Friday Morning
Friday Afternoon
Saturday Morning
Saturday Afternoon
Next Session
Previous Session
Back to the top


2:25 – 2:55 pm

Session 15 – Contributed Reports

Marquis A

Graphing habits: “I just don’t like that”

Kevin Moore, Teo Paoletti, Irma Stevens and Natalie Hobson

Students’ ways of thinking for graphs remain an important focus in mathematics education due to both the prevalence of graphical representations in the study of mathematics and the persistent difficulties students encounter with graphs. In this report, we draw from clinical interviews to report ways of thinking (or habits) undergraduate students maintain for assimilating graphs. In particular, we characterize aspects intrinsic to students’ ways of thinking for graphs that inhibited their ability to represent covariational relationships they conceived to constitute some phenomenon or situation. As an example, we illustrate that students’ ways of thinking for graphs were not productive for their representing a relationship such that neither quantity’s value increased or decreased monotonically.



Marquis B

The Effect of Mathematics Hybrid Course on Students’ Mathematical Beliefs

Kuo-Liang Chang, Roxanne Brinkerhoff and Ellen Backus

Computer-based courses (e.g., online or hybrid) have significantly changed the design of pedagogy and curriculum in the past decade, which include online teaching and learning on mathematics education. As beliefs play an essential role on achievement, the impact of computer-based courses on mathematical beliefs is still underdeveloped. In particular, we are interested in whether mathematics hybrid class (blend of online and face-to-face) has different impact on students’ mathematical beliefs compared to regular face-to-face class. A two-by-two design of instruction method (hybrid vs. regular) and mathematics performance (high vs. low) was employed. The results showed that both hybrid and regular class students believed understanding and memorization were equally important in mathematics learning. Hybrid class students showed more flexibility in selecting solution methods compared to regular class students on their beliefs about problem solving.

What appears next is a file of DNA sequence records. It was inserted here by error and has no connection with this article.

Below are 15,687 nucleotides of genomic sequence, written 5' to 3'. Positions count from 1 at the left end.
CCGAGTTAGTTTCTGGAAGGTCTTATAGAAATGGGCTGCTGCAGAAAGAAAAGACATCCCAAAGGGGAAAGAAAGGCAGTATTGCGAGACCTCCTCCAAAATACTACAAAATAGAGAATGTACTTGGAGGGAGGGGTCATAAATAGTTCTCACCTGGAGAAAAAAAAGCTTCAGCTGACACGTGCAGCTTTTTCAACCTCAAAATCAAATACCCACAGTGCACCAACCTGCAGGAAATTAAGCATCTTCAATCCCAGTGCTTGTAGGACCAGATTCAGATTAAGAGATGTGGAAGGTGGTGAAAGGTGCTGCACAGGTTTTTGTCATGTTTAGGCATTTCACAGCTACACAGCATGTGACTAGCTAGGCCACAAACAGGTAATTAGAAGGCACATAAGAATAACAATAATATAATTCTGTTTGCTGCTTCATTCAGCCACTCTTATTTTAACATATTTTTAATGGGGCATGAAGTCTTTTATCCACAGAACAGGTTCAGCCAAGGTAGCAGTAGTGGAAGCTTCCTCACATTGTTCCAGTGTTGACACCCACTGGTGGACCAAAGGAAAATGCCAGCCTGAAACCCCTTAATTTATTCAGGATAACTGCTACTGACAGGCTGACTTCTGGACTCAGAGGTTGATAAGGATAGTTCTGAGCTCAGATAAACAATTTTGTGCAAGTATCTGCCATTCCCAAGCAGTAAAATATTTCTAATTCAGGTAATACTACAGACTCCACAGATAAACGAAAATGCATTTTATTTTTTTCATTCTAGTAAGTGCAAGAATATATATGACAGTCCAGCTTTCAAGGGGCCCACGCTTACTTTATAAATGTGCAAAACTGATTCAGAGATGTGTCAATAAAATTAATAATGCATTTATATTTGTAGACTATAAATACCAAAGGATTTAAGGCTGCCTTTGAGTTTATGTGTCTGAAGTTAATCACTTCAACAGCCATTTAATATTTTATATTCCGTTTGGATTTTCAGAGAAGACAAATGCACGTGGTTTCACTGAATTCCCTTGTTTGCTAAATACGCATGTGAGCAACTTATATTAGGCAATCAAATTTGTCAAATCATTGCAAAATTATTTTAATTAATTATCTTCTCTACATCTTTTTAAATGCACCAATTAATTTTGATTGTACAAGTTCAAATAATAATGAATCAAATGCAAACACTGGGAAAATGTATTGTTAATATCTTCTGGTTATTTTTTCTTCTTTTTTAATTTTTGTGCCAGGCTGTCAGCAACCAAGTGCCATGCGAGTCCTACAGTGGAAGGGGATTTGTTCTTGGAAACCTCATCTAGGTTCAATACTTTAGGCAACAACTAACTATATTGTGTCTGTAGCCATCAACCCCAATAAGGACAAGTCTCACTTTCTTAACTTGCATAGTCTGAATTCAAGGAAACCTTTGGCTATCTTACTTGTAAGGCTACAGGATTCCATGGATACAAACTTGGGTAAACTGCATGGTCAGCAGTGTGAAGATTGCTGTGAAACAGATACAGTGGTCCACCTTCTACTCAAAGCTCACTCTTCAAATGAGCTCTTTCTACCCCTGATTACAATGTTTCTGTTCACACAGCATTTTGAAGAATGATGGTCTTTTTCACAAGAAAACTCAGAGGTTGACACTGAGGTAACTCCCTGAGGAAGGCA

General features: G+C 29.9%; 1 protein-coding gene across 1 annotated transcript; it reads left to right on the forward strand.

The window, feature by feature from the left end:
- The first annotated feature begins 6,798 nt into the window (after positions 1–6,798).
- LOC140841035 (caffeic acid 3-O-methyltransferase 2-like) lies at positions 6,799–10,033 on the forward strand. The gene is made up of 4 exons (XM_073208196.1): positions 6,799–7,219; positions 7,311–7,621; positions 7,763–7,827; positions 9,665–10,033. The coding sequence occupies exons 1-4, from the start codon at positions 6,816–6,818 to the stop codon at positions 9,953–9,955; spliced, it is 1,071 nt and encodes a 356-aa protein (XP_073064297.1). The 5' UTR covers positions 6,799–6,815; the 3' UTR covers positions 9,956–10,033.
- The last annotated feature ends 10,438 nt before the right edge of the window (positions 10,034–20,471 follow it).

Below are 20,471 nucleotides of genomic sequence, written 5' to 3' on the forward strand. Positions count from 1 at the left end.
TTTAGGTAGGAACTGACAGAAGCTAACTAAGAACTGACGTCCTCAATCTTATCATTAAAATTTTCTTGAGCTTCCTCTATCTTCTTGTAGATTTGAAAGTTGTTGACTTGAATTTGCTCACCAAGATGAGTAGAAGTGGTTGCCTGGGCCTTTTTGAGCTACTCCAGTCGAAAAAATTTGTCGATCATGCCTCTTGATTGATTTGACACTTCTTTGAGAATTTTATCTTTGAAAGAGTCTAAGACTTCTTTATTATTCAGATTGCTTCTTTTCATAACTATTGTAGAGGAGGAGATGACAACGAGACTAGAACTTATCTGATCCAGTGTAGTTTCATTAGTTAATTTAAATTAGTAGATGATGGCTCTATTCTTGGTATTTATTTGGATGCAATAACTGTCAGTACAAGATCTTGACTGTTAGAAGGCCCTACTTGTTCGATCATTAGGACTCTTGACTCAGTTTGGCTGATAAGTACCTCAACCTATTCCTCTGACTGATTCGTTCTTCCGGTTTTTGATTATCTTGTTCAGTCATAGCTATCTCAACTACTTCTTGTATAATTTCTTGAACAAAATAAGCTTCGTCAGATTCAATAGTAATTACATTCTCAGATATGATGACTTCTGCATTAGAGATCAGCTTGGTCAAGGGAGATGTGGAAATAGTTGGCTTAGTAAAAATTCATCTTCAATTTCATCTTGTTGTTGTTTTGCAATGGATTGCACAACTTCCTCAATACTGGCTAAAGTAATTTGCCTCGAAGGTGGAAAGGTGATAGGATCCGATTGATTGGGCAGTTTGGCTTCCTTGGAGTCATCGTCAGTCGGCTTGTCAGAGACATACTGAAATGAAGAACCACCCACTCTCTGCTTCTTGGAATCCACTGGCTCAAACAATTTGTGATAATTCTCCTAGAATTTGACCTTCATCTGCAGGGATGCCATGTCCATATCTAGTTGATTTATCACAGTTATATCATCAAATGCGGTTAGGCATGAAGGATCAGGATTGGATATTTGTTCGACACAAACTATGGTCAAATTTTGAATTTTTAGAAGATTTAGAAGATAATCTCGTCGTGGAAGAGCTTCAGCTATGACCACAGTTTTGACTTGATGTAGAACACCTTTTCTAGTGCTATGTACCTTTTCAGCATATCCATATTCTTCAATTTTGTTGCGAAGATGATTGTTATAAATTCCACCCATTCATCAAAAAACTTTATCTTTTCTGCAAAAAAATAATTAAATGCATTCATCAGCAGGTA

Marquis C

Using the effect sizes of subtasks to compare instructional methods: A network model

Garry Johns, Christopher Nakamura and Curtis Grosse

Networks have become increasingly important in studying air pollution, energy use, genetics and psychology. These directed graphs also have features that may be useful in modeling student learning by answering questions such as the following: How can we determine if one teaching approach has better outcomes than a second method? In this paper we present a framework for dividing an approach into subtasks, assigning a numerical value (such as an effect size) to each subtask and then combining these values to determine an overall effectiveness rating for the original approach. This process allows researchers to investigate potential causes for student achievement rather than simple correlations, and can compare the effectiveness of a method for various types of students or instructors.